Dementia: Health Services and Research

Department of Health and Social Care written question – answered at on 19 March 2024.

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Photo of Neil Hudson Neil Hudson Conservative, Penrith and The Border

To ask the Secretary of State for Health and Social Care, what recent assessment her Department has made of the adequacy of the level of funding provided for dementia care and research.

Photo of Andrew Stephenson Andrew Stephenson Assistant Whip, Minister of State (Department of Health and Social Care)

We want a society where every person with dementia, and their families and carers, receive high quality, compassionate care, from diagnosis through to end of life. Everyone with dementia should have meaningful care following their diagnosis. This includes information on local services and access to relevant advice and support on what happens next. Local authorities are required to provide or arrange services that meet the social care needs of the local population, including carers, under the Care Act 2014. Integrated care boards (ICBs) are responsible for the provision of dementia care services, and NHS England expects ICBs to commission services based on local population needs. It is for individual ICBs to distribute funding at a local level.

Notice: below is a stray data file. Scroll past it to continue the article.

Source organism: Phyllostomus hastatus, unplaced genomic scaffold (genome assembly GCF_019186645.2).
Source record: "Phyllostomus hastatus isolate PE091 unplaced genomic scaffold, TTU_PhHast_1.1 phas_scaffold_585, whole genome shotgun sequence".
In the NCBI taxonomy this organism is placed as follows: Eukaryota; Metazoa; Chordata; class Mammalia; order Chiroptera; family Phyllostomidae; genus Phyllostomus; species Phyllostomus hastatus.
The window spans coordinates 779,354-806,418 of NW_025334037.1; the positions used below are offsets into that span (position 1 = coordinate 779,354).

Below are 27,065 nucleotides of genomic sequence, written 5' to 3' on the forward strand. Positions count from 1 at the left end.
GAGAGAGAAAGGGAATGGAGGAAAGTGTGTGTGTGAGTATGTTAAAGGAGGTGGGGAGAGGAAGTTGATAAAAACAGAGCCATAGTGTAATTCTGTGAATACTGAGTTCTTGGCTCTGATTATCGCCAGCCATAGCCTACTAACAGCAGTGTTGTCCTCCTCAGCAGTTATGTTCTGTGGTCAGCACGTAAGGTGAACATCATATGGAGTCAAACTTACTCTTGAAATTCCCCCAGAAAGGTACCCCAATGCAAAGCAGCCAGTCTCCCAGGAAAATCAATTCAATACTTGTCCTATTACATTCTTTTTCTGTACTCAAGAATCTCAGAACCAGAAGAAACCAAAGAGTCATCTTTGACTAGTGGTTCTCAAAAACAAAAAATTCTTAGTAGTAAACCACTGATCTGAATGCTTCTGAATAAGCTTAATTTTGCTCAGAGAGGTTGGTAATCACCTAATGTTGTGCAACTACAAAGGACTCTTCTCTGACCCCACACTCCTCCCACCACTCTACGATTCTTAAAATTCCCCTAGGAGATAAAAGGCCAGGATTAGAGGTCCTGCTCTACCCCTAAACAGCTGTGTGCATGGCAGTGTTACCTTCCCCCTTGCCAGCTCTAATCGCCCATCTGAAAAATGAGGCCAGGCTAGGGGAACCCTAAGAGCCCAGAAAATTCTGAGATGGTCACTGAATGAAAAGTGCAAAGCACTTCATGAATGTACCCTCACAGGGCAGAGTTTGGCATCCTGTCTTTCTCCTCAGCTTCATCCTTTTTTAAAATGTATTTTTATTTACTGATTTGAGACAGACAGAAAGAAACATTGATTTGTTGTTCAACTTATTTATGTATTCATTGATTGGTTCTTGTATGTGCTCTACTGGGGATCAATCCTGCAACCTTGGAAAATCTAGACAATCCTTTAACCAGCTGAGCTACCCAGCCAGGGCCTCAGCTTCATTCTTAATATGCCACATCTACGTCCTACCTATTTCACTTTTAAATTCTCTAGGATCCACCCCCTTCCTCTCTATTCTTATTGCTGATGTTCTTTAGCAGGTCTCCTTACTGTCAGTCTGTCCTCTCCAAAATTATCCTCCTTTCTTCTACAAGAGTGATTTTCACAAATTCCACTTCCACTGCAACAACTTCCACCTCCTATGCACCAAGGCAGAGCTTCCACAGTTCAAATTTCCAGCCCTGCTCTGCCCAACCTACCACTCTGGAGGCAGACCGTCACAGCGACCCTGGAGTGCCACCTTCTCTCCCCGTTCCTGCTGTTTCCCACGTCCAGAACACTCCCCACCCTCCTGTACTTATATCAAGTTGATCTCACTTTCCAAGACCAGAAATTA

The Government is strongly committed to supporting research into dementia and has committed to doubling the funding for dementia research to £160 million per year by the end of 2024/25. The Department delivers research via the National Institute for Health and Care Research (NIHR) and in 2022/23, the most recent year we have data for, we estimate that the total Government spend on dementia research was £96.9 million. The Department via the NIHR has instigated momentous new programmes of work, such as investing almost £50 million over five years into the NIHR Dementia Translational Research Collaboration Trial Network which will expand the United Kingdom’s early phase clinical trial capabilities in dementia, speeding up the development of new treatments.

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